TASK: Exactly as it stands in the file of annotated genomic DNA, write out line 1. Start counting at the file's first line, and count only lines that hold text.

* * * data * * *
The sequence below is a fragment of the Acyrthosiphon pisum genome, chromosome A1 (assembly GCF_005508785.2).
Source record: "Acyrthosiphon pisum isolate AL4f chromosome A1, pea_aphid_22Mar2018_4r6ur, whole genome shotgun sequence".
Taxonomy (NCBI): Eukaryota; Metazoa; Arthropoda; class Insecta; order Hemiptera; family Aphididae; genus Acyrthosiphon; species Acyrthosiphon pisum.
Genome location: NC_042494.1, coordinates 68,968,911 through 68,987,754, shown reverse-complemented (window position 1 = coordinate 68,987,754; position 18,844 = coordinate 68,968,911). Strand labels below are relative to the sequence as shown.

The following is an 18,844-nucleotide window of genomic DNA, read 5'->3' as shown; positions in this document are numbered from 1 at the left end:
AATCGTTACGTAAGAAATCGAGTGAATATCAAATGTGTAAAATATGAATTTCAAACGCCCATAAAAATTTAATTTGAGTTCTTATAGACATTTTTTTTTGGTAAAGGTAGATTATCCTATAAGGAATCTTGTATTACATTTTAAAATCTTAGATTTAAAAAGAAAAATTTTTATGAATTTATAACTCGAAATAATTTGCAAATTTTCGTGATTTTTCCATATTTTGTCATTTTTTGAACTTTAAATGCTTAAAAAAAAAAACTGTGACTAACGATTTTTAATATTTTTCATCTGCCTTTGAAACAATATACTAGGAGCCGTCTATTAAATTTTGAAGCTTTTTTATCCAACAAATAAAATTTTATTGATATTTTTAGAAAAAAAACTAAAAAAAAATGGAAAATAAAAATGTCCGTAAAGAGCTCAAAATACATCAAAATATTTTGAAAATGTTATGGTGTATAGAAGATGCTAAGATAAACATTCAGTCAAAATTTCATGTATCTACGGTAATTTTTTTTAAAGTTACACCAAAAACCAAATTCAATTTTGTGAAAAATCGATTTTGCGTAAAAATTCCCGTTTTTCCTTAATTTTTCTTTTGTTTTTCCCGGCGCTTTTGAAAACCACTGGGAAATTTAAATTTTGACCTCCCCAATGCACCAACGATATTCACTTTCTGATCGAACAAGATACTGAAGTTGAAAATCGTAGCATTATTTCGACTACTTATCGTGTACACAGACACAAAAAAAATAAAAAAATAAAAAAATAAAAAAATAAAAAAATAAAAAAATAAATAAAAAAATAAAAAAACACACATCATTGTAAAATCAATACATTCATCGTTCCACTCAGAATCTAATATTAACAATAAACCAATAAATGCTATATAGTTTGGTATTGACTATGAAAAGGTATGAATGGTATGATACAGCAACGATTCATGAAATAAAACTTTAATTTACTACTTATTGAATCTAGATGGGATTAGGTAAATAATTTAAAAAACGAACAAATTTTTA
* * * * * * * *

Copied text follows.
The sequence below is a fragment of the Acyrthosiphon pisum genome, chromosome A1 (assembly GCF_005508785.2).